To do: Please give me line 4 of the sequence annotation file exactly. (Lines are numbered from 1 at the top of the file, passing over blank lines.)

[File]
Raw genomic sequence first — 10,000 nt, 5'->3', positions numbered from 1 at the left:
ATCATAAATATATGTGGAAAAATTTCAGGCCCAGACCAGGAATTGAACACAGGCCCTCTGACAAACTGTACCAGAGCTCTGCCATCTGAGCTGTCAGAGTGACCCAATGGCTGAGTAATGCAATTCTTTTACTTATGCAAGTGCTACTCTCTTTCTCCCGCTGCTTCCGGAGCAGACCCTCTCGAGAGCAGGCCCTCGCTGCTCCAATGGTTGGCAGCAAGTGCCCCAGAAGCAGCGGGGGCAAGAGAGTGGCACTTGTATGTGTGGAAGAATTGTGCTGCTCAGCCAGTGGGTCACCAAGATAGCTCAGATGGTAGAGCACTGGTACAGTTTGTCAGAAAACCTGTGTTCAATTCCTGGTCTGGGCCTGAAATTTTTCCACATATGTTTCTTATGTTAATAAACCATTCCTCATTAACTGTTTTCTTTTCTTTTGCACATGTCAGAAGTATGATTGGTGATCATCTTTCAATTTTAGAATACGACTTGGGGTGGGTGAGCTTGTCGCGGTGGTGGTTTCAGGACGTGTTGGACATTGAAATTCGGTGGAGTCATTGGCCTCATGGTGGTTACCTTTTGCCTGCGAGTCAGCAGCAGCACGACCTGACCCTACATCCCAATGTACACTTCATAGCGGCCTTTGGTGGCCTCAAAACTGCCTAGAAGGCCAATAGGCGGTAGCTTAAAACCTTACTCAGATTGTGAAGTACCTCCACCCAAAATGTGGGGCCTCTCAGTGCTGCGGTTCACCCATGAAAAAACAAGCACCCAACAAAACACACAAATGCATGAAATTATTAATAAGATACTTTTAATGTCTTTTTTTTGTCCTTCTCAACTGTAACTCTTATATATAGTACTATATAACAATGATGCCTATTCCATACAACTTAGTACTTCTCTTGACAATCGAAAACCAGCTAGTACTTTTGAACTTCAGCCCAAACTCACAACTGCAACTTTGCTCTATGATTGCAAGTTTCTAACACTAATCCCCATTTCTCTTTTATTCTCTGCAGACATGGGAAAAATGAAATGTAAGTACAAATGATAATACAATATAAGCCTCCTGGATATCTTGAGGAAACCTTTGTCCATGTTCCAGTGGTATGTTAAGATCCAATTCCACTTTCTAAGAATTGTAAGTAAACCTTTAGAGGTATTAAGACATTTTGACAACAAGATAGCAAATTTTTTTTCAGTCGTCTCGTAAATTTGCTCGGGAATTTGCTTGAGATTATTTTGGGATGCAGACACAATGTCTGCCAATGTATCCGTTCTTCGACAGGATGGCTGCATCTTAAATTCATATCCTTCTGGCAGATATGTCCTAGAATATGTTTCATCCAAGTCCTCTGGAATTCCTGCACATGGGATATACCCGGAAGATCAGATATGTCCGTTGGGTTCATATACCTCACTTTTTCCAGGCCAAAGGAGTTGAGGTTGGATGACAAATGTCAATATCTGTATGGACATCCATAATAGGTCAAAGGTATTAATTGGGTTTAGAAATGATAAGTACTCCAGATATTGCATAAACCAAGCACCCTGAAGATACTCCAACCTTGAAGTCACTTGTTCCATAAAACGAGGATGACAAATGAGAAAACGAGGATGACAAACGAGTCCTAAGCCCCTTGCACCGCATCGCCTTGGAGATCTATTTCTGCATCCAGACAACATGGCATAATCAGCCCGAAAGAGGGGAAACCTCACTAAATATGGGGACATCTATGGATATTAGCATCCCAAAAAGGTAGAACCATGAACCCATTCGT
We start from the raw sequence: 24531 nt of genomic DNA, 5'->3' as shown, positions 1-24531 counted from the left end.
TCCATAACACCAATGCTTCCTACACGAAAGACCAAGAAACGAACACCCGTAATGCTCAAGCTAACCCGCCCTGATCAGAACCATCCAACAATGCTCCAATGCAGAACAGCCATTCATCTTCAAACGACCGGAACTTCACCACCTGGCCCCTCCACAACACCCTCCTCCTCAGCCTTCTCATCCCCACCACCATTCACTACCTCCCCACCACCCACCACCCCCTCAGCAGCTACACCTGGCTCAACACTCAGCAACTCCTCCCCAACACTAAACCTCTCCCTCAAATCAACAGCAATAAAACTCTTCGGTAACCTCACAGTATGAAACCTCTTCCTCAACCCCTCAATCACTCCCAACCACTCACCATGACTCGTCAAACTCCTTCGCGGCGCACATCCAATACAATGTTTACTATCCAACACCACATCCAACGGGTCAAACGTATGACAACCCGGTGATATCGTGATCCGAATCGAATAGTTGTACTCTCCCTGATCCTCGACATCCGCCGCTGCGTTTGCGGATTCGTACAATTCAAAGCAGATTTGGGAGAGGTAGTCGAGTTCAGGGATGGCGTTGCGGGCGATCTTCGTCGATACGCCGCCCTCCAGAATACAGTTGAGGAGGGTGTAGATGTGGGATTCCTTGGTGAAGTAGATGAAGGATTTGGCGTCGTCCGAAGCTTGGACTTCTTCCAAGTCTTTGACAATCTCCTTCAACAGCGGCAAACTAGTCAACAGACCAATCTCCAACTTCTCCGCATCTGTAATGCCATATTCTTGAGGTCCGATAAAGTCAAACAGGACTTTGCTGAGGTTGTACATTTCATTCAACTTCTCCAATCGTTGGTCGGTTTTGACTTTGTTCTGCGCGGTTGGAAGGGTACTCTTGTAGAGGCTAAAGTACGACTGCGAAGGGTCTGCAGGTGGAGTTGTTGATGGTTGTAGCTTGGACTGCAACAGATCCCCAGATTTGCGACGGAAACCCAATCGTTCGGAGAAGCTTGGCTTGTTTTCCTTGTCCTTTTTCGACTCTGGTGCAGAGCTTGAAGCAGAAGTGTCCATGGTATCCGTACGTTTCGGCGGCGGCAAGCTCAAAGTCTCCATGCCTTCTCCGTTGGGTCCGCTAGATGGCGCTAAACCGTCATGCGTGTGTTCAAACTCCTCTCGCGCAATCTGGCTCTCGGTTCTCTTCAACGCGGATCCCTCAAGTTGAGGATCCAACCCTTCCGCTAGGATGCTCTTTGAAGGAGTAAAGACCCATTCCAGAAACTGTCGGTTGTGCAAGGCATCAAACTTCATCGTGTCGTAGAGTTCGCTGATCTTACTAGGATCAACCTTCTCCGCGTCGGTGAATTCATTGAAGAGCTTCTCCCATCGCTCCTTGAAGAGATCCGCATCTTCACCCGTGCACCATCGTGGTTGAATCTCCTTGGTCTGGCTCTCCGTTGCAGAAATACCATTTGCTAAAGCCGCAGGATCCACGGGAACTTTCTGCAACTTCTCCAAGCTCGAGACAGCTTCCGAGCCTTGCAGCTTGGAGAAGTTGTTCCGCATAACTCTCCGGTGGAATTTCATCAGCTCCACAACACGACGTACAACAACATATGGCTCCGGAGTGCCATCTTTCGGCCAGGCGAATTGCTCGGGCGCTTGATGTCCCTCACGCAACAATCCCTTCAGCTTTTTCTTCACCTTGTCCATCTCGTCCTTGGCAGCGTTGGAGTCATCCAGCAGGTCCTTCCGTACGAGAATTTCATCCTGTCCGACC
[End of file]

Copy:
TCCATAACACCAATGCTTCCTACACGAAAGACCAAGAAACGAACACCCGTAATGCTCAAGCTAACCCGCCCTGATCAGAACCATCCAACAATGCTCCAATGCAGAACAGCCATTCATCTTCAAACGACCGGAACTTCACCACCTGGCCCCTCCACAACACCCTCCTCCTCAGCCTTCTCATCCCCACCACCATTCACTACCTCCCCACCACCCACCACCCCCTCAGCAGCTACACCTGGCTCAACACTCAGCAACTCCTCCCCAACACTAAACCTCTCCCTCAAATCAACAGCAATAAAACTCTTCGGTAACCTCACAGTATGAAACCTCTTCCTCAACCCCTCAATCACTCCCAACCACTCACCATGACTCGTCAAACTCCTTCGCGGCGCACATCCAATACAATGTTTACTATCCAACACCACATCCAACGGGTCAAACGTATGACAACCCGGTGATATCGTGATCCGAATCGAATAGTTGTACTCTCCCTGATCCTCGACATCCGCCGCTGCGTTTGCGGATTCGTACAATTCAAAGCAGATTTGGGAGAGGTAGTCGAGTTCAGGGATGGCGTTGCGGGCGATCTTCGTCGATACGCCGCCCTCCAGAATACAGTTGAGGAGGGTGTAGATGTGGGATTCCTTGGTGAAGTAGATGAAGGATTTGGCGTCGTCCGAAGCTTGGACTTCTTCCAAGTCTTTGACAATCTCCTTCAACAGCGGCAAACTAGTCAACAGACCAATCTCCAACTTCTCCGCATCTGTAATGCCATATTCTTGAGGTCCGATAAAGTCAAACAGGACTTTGCTGAGGTTGTACATTTCATTCAACTTCTCCAATCGTTGGTCGGTTTTGACTTTGTTCTGCGCGGTTGGAAGGGTACTCTTGTAGAGGCTAAAGTACGACTGCGAAGGGTCTGCAGGTGGAGTTGTTGATGGTTGTAGCTTGGACTGCAACAGATCCCCAGATTTGCGACGGAAACCCAATCGTTCGGAGAAGCTTGGCTTGTTTTCCTTGTCCTTTTTCGACTCTGGTGCAGAGCTTGAAGCAGAAGTGTCCATGGTATCCGTACGTTTCGGCGGCGGCAAGCTCAAAGTCTCCATGCCTTCTCCGTTGGGTCCGCTAGATGGCGCTAAACCGTCATGCGTGTGTTCAAACTCCTCTCGCGCAATCTGGCTCTCGGTTCTCTTCAACGCGGATCCCTCAAGTTGAGGATCCAACCCTTCCGCTAGGATGCTCTTTGAAGGAGTAAAGACCCATTCCAGAAACTGTCGGTTGTGCAAGGCATCAAACTTCATCGTGTCGTAGAGTTCGCTGATCTTACTAGGATCAACCTTCTCCGCGTCGGTGAATTCATTGAAGAGCTTCTCCCATCGCTCCTTGAAGAGATCCGCATCTTCACCCGTGCACCATCGTGGTTGAATCTCCTTGGTCTGGCTCTCCGTTGCAGAAATACCATTTGCTAAAGCCGCAGGATCCACGGGAACTTTCTGCAACTTCTCCAAGCTCGAGACAGCTTCCGAGCCTTGCAGCTTGGAGAAGTTGTTCCGCATAACTCTCCGGTGGAATTTCATCAGCTCCACAACACGACGTACAACAACATATGGCTCCGGAGTGCCATCTTTCGGCCAGGCGAATTGCTCGGGCGCTTGATGTCCCTCACGCAACAATCCCTTCAGCTTTTTCTTCACCTTGTCCATCTCGTCCTTGGCAGCGTTGGAGTCATCCAGCAGGTCCTTCCGTACGAGAATTTCATCCTGTCCGACC